A union must have the support of an absolute majority of workers to obtain bargaining rights. This requirement limits the right of collective bargaining. Furthermore, collective agreement negotiations are subject to mandatory mediation and must cover a minimum of three years, making it almost impossible for such agreements to include workers on short-term contracts. According to the National Trade Union Center, the requirement that all negotiations go through the Public Sector Negotiation Committee, rather than through the individual government agency or government-owned industry, provided a further restriction that added significant delays. Some unions claimed the government undermined the collective bargaining process by pressuring the committee to offer raises of no more than 5 percent over three years.
b. Prohibition of Forced or Compulsory Labor
The law prohibits and criminalizes all forms of forced or compulsory labor. The government enforced the law effectively, and penalties were sufficient to deter violations.
In June police officers from Trinidad’s Countertrafficking Unit rescued two Chinese nationals forced to work at a Chaguanas factory against their will. A businessman brought the couple to the country and told them they would be employed as chefs at a popular Chinese restaurant. After the couple arrived, their passports were taken away and they were forced to work in the factory.
Also see the Department of State’s Trafficking in Persons Report at https://www.state.gov/trafficking-in-persons-report/.
c. Prohibition of Child Labor and Minimum Age for Employment
The law sets the minimum age for employment at 16. Children ages 14 to 16 may work in activities in which only family members are employed or that the minister of education has approved as vocational or technical training. The law prohibits children younger than age 18 from working between the hours of 10 p.m. and 5 a.m. except in a family enterprise. There is no separate minimum age for working in hazardous activities.
The government was generally effective in enforcing child labor laws, and the penalties were sufficient to deter violations, but there were anecdotal reports of children working in agriculture, as domestic workers, or involved in commercial sexual exploitation as a result of human trafficking.
d. Discrimination with Respect to Employment and Occupation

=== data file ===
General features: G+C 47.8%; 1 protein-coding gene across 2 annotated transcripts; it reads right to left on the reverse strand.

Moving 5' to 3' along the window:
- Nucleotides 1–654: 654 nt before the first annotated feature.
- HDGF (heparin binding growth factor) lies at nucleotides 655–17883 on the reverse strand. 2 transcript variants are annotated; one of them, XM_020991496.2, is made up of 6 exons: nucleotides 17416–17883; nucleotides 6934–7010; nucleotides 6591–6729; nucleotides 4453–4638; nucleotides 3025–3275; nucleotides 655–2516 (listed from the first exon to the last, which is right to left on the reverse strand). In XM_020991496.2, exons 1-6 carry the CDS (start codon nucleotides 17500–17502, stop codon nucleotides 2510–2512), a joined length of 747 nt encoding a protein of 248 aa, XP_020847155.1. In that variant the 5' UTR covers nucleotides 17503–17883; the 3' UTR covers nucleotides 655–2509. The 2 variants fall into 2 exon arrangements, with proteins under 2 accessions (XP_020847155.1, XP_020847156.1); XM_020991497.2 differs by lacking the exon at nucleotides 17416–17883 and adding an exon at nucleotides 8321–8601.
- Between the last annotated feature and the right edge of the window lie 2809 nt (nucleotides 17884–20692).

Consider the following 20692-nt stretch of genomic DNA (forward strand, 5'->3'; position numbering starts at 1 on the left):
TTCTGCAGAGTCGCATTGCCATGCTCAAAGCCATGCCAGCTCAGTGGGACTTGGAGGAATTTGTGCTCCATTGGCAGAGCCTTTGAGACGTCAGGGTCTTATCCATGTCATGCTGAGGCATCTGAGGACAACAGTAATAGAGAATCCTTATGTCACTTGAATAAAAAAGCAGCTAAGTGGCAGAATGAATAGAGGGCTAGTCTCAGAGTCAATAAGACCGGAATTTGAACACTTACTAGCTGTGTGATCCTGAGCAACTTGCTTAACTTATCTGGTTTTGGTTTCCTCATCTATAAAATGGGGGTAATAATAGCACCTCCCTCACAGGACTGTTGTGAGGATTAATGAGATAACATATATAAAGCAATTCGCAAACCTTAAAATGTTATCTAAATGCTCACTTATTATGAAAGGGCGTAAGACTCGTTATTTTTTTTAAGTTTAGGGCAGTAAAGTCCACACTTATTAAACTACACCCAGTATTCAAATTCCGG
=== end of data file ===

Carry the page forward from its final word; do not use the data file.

The law prohibits employment discrimination on the basis of political opinion, sexual orientation, gender identity, language, age, disability, and HIV status or other communicable disease. The government generally enforced the law effectively, but discrimination in employment occurred with respect to disability, and women’s pay lagged behind men’s, especially in the private sector.
e. Acceptable Conditions of Work
The national minimum wage was greater than the official poverty income level.
Workers in the informal economy reported wages above the national minimum wage but reported other areas of labor laws, including limits on the number of hours worked, were not enforced.
The Ministry of Labor and Small Enterprise Development is responsible for enforcing labor laws related to minimum wage and acceptable conditions of work. The Occupational Safety and Health Agency enforced occupational safety and health and regulations. Resources, inspections, and penalties appeared adequate to deter violations. The law provides a range of fines and terms of imprisonment for violations of the law, but despite these penalties, a number of violations occurred.
Occupational safety and health (OSH) standards are appropriate for the main industries in the country. Responsibility for identifying unsafe situations remained with OSH experts and not the worker. The law gives workers the right to remove themselves from situations that endanger health or safety without jeopardy to their employment, and authorities generally protected this right. According to government statistics, there were 81 critical accidents and 10 fatalities in the workplace between 2017 and 2018.
The law establishes a 40-hour workweek, a daily period for lunch or rest, and premium pay for overtime. The law does not prohibit excessive or compulsory overtime. The law provides for paid leave, with the amount of leave varying according to length of service. Workers in the informal economy reported wages above the national minimum wage but reported other areas of labor laws, including the number of hours worked, were not enforced.
Domestic workers, most of whom worked as maids and nannies, are covered by labor laws.